2. Oncogenic components and molecular inhibitors of AML1/ETO transformation
AML1/ETO results from the chromosomal translocation t(8;21) and is one of the most frequent translocation products found in acute myeloid leukemia. The aim of our work is to decipher the leukemogenic components of this transforming fusion protein and to explore novel strategies to interfere with its oncogenic activity on the molecular level.
Chromosomal translocations are frequent events during malignant cell transformation, particularly in leukemogenesis. The translocation t(8;21), one of the most frequent chromosomal anomalies in leukemia, involves the AML1 gene on chromosome 21 and the ETO gene on chromosome 8. Essential for the transforming abilities of AML1/ETO is the oligomerization of AML1/ETO proteins and the formation of high molecular weight complexes (HMWCs). We have investigated the consequences of interfering with the ability of AML1/ETO to form HMWCs. We could show that expression of a polypeptide targeted to the oligomerization domain of AML1/ETO, disrupts HMW complex formation, restores expression of AML1/ETO target genes and reverses the block in myeloid differentiation. Moreover, this polypeptide acts synergistically with known inhibitors of histone deacetylase activity to revert the AML1/ETO induced differentiation block. AML1/ETO transformed cells expressing the polypeptide loose progenitor cell characteristics, enter cell cycle arrest, and undergo cell death (Wichmann et al., Cancer Research 2007). Our data propose the oligomerization domain of ETO as a promising target structure for a molecular intervention in AML1/ETO positive leukemias. Currently novel delivery systems for peptides are being established aiming to interfere with AML1/ETO oligomerization. Among these, bacterial expressed peptides are tested for their inhibitory effects on AML1/ETO-dependent cell proliferation.
In collaboration with Holger Gohlke from the Heinrich-Heine-University Düsseldorf we analyzed the energetic contribution of individual amino acids within the NHR2 domain to AML1/ETO dimer-tetramer transition and found a clustered area of five distinct amino acids with strong contribution to the stability of tetramers. Substitution of these five amino acids abolishes tetramer formation without affecting dimer formation. Similar to AML1/ETO monomers, dimers failed to bind efficiently to DNA and to alter expression of AML1-dependent target genes. AML1/ETO dimers do not block myeloid differentiation, are unable to enhance the self-renewal capacity of hematopoietic progenitors and fail to induce leukemia in a murine transplant model (Wichmann et al., Blood 2010). These data reveal the existence of an essential structural motif (hot spot) at the NHR2 dimer-tetramer interface, suitable for a molecular intervention in t(8;21) leukemias. These results also strongly suggest that disruption of the tetramer into two dimers, instead of four monomers, is sufficient to suppress AML1/ETO oncogenic functions. To test this concept, we derived several α-helical 18-mer peptides addressing different areas on the AML1/ETO dimer interacting surface. These 18-mer peptides were tested for their ability to block tetramer formation in an in vitro tetramerization assay. Interestingly, the 18-mer peptide which addresses the hot spot region shows the strongest inhibitory effect on tetramer formation in a dose depended manner. This 18-mer peptide will serve as a lead structure for the development of small molecule inhibitors.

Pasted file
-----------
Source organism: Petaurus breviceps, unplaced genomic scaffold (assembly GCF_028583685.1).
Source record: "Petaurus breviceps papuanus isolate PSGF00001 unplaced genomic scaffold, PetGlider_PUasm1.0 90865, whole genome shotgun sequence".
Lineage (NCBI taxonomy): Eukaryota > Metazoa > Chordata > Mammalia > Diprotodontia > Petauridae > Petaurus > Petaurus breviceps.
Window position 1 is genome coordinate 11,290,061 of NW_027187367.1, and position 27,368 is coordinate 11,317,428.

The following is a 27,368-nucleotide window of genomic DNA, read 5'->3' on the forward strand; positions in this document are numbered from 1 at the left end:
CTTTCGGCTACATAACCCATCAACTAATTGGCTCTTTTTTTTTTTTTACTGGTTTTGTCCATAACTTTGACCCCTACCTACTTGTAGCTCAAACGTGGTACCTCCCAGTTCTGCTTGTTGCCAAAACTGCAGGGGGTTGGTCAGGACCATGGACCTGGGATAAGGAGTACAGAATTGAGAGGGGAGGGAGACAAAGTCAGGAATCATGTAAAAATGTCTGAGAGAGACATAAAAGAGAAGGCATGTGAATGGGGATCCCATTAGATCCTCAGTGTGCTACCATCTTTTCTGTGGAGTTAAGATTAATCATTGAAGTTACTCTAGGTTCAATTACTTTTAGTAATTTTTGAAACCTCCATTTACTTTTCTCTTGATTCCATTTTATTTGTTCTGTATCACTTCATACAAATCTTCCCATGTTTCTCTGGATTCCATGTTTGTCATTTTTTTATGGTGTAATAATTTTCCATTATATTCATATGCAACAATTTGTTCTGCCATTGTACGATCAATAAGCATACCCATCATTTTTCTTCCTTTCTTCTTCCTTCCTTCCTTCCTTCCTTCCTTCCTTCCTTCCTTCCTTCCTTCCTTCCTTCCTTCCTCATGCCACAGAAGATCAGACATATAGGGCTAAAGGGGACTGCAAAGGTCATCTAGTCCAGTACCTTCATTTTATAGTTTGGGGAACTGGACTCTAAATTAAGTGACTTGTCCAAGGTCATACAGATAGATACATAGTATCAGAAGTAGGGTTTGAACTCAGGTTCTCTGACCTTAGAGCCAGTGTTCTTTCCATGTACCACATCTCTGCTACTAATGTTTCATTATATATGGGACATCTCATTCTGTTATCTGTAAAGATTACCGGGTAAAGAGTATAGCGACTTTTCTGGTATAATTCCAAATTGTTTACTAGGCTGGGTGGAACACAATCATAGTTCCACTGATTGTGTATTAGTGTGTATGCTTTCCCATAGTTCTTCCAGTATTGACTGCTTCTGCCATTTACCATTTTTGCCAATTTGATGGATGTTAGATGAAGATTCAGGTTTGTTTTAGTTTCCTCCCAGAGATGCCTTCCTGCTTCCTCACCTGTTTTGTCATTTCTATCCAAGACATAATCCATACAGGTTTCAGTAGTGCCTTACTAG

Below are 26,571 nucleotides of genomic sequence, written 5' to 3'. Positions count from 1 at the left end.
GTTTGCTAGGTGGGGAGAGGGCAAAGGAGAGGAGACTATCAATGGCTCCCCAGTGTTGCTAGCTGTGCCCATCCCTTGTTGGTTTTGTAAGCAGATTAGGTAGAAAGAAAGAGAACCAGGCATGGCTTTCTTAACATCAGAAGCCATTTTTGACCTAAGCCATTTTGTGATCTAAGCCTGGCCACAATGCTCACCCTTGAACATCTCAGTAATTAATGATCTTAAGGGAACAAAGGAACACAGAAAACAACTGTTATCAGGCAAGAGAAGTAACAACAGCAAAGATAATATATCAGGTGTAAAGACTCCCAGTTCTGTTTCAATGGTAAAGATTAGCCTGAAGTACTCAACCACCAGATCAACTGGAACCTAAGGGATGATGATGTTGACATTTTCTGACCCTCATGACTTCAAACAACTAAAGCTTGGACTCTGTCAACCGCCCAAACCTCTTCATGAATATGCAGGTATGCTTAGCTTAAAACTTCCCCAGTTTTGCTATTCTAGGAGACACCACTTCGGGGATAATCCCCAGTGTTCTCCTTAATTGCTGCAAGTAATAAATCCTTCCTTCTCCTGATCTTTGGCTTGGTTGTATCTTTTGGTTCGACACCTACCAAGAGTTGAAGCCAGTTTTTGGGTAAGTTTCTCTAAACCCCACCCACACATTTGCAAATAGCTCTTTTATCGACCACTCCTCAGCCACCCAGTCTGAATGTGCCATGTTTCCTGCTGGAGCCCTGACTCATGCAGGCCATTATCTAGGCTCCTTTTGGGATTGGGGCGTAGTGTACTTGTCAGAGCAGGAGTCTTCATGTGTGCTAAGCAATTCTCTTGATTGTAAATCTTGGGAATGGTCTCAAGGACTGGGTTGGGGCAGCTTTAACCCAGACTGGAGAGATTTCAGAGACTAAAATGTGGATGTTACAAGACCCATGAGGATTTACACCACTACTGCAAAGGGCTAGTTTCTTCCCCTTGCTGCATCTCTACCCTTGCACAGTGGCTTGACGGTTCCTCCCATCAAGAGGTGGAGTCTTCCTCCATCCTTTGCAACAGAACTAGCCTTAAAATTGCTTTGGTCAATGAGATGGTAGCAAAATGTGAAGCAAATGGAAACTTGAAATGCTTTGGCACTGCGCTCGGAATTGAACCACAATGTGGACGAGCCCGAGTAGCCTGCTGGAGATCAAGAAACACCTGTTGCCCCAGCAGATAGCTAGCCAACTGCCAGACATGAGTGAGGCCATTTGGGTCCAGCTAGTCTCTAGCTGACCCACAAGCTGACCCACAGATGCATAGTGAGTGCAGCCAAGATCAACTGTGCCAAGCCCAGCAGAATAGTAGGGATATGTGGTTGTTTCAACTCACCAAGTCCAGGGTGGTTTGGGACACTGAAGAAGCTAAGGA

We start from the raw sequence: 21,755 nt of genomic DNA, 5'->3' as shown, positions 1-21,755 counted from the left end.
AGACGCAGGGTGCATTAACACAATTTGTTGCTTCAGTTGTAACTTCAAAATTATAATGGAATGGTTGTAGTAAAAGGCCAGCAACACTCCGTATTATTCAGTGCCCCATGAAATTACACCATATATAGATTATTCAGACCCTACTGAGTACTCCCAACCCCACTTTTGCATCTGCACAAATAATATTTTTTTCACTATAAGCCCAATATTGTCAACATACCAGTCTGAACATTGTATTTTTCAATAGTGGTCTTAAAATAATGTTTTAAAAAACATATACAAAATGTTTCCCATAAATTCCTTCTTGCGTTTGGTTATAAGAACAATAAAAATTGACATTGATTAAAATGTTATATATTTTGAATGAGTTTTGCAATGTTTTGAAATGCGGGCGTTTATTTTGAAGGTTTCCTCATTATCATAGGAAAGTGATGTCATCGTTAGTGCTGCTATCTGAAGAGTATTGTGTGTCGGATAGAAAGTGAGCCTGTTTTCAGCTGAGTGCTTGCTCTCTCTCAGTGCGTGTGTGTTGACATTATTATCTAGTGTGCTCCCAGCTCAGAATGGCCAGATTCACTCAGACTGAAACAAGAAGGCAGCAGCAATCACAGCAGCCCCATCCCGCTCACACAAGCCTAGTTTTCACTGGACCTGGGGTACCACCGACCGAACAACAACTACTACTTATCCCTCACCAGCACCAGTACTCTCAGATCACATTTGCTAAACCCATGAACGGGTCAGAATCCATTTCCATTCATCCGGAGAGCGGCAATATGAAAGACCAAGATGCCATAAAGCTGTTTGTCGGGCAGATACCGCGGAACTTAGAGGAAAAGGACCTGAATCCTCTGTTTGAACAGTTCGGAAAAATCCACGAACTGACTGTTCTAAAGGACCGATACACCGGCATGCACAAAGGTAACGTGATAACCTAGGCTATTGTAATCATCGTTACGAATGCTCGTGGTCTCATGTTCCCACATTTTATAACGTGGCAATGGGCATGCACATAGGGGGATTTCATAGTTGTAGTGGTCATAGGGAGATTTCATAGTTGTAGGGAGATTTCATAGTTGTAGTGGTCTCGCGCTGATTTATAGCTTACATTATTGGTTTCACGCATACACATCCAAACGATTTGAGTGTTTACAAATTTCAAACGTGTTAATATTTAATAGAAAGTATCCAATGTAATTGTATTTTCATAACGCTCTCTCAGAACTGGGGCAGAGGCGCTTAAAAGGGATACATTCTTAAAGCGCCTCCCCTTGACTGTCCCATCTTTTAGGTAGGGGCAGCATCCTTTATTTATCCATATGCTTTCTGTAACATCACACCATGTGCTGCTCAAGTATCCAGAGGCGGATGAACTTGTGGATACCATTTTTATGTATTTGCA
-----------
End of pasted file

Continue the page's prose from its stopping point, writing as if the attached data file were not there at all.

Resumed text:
In a complementary approach we aim to elucidate the protein composition of the high molecular weight complex formed by a leukemogenic truncated isoform of AML1/ETO, AML1/ETOtr. These studies will result in a better understanding of the biology of AML1/ETO function and in further potential target structures in t(8;21) leukemias.